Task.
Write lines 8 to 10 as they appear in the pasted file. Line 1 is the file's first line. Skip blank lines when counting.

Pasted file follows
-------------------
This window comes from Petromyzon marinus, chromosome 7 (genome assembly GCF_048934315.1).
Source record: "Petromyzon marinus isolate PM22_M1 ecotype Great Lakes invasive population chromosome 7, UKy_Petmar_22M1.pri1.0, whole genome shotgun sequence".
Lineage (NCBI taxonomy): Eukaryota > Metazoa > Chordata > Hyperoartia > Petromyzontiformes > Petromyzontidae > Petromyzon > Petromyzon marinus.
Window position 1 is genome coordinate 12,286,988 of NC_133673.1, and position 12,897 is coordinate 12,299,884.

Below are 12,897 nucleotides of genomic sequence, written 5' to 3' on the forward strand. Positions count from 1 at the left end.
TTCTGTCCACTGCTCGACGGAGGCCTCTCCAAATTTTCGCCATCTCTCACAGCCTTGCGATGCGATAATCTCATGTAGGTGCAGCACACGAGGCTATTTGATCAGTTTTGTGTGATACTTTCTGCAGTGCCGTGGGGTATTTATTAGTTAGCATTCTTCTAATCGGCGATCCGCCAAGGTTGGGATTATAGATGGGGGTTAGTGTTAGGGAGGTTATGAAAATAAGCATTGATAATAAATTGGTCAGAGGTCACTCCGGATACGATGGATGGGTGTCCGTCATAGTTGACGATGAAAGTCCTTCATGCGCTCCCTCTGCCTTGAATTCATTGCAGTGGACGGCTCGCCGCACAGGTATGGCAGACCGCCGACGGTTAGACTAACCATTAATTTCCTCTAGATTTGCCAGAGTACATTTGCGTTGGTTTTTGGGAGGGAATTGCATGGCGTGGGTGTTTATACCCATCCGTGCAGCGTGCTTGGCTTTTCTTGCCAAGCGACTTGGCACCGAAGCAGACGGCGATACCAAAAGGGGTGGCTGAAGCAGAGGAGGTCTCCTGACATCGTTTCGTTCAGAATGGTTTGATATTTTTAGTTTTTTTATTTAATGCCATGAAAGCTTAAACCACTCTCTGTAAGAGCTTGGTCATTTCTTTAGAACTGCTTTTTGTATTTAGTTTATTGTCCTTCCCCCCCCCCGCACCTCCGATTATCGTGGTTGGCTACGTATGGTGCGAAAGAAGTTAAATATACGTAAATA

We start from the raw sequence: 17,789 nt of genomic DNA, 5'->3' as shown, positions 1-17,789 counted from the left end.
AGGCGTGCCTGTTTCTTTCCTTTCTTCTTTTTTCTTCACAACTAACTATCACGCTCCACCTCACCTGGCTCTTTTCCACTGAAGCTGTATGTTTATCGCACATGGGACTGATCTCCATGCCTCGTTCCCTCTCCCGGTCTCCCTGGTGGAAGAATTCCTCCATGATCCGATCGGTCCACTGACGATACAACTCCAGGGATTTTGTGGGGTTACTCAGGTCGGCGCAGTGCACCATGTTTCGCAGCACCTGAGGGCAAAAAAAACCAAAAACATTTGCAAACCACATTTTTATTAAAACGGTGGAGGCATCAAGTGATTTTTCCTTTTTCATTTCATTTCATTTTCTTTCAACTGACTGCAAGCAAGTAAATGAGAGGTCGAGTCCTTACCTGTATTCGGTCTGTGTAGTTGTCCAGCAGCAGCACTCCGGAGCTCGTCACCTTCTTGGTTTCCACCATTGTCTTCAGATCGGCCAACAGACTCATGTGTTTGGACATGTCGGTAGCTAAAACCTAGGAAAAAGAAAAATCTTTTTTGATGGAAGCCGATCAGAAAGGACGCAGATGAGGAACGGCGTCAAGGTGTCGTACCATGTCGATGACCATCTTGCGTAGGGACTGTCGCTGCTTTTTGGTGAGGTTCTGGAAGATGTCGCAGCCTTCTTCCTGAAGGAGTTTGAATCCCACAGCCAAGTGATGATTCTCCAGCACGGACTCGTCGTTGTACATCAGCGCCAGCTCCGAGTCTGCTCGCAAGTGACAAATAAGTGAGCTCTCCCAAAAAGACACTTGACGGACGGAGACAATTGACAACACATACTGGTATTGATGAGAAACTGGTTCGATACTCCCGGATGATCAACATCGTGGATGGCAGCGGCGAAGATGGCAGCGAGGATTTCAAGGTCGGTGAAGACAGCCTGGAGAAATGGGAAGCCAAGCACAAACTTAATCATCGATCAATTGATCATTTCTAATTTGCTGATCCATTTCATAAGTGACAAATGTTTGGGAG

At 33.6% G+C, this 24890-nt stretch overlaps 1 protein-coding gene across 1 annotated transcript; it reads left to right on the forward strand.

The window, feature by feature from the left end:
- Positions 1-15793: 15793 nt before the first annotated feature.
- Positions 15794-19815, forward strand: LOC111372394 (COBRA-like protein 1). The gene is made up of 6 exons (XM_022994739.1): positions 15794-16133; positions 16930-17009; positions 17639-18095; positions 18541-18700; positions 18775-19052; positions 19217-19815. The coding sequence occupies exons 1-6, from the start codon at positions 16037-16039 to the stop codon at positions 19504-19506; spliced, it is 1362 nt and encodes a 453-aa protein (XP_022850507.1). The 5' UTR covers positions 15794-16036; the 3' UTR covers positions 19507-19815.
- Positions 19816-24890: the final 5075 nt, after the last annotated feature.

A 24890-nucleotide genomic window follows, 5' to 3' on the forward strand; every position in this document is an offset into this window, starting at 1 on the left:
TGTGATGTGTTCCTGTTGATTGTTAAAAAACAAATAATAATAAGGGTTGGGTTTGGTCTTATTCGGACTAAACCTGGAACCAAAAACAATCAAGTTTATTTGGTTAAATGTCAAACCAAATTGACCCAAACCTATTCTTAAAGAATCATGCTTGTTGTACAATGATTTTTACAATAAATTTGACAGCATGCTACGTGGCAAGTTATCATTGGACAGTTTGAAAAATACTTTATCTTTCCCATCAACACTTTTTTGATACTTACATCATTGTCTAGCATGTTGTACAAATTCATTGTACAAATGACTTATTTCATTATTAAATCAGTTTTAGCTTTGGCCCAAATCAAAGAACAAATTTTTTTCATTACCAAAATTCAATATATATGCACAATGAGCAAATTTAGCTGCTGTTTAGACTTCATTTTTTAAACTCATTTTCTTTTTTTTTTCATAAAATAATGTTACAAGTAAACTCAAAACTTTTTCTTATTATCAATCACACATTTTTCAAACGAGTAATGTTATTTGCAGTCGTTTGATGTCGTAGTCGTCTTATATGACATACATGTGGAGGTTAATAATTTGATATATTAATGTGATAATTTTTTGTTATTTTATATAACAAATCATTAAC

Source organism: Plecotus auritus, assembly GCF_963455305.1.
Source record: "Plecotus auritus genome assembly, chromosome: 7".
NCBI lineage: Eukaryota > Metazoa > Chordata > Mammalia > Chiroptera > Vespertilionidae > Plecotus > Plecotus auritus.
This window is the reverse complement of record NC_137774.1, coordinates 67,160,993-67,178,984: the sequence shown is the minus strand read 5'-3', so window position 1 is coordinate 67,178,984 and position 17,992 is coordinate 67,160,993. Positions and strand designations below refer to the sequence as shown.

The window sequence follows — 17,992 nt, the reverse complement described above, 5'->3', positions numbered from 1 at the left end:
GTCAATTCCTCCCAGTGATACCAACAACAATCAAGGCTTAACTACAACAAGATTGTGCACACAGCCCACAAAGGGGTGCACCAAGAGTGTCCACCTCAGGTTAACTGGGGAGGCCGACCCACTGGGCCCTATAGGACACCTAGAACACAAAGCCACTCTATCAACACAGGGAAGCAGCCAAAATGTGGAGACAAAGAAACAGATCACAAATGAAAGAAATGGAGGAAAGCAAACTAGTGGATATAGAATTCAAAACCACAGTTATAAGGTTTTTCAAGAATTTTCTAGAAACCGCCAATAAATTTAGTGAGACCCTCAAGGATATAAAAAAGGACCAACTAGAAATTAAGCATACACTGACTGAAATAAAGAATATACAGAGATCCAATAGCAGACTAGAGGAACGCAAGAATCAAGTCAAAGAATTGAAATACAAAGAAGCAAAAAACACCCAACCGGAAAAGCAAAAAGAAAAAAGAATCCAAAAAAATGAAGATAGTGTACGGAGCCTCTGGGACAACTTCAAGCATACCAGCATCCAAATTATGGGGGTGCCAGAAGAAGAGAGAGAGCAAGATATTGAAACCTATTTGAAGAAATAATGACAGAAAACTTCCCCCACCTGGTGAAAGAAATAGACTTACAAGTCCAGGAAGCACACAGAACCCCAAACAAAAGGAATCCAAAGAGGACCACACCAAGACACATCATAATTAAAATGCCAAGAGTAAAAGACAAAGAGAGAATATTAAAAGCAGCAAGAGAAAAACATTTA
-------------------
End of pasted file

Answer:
AGGCGTGCCTGTTTCTTTCCTTTCTTCTTTTTTCTTCACAACTAACTATCACGCTCCACCTCACCTGGCTCTTTTCCACTGAAGCTGTATGTTTATCGCACATGGGACTGATCTCCATGCCTCGTTCCCTCTCCCGGTCTCCCTGGTGGAAGAATTCCTCCATGATCCGATCGGTCCACTGACGATACAACTCCAGGGATTTTGTGGGGTTACTCAGGTCGGCGCAGTGCACCATGTTTCGCAGCACCTGAGGGCAAAAAAAACCAAAAACATTTGCAAACCACATTTTTATTAAAACGGTGGAGGCATCAAGTGATTTTTCCTTTTTCATTTCATTTCATTTTCTTTCAACTGACTGCAAGCAAGTAAATGAGAGGTCGAGTCCTTACCTGTATTCGGTCTGTGTAGTTGTCCAGCAGCAGCACTCCGGAGCTCGTCACCTTCTTGGTTTCCACCATTGTCTTCAGATCGGCCAACAGACTCATGTGTTTGGACATGTCGGTAGCTAAAACCTAGGAAAAAGAAAAATCTTTTTTGATGGAAGCCGATCAGAAAGGACGCAGATGAGGAACGGCGTCAAGGTGTCGTACCATGTCGATGACCATCTTGCGTAGGGACTGTCGCTGCTTTTTGGTGAGGTTCTGGAAGATGTCGCAGCCTTCTTCCTGAAGGAGTTTGAATCCCACAGCCAAGTGATGATTCTCCAGCACGGACTCGTCGTTGTACATCAGCGCCAGCTCCGAGTCTGCTCGCAAGTGACAAATAAGTGAGCTCTCCCAAAAAGACACTTGACGGACGGAGACAATTGACAACACATACTGGTATTGATGAGAAACTGGTTCGATACTCCCGGATGATCAACATCGTGGATGGCAGCGGCGAAGATGGCAGCGAGGATTTCAAGGTCGGTGAAGACAGCCTGGAGAAATGGGAAGCCAAGCACAAACTTAATCATCGATCAATTGATCATTTCTAATTTGCTGATCCATTTCATAAGTGACAAATGTTTGGGAG

At 33.6% G+C, this 24890-nt stretch overlaps 1 protein-coding gene across 1 annotated transcript; it reads left to right on the forward strand.

The window, feature by feature from the left end: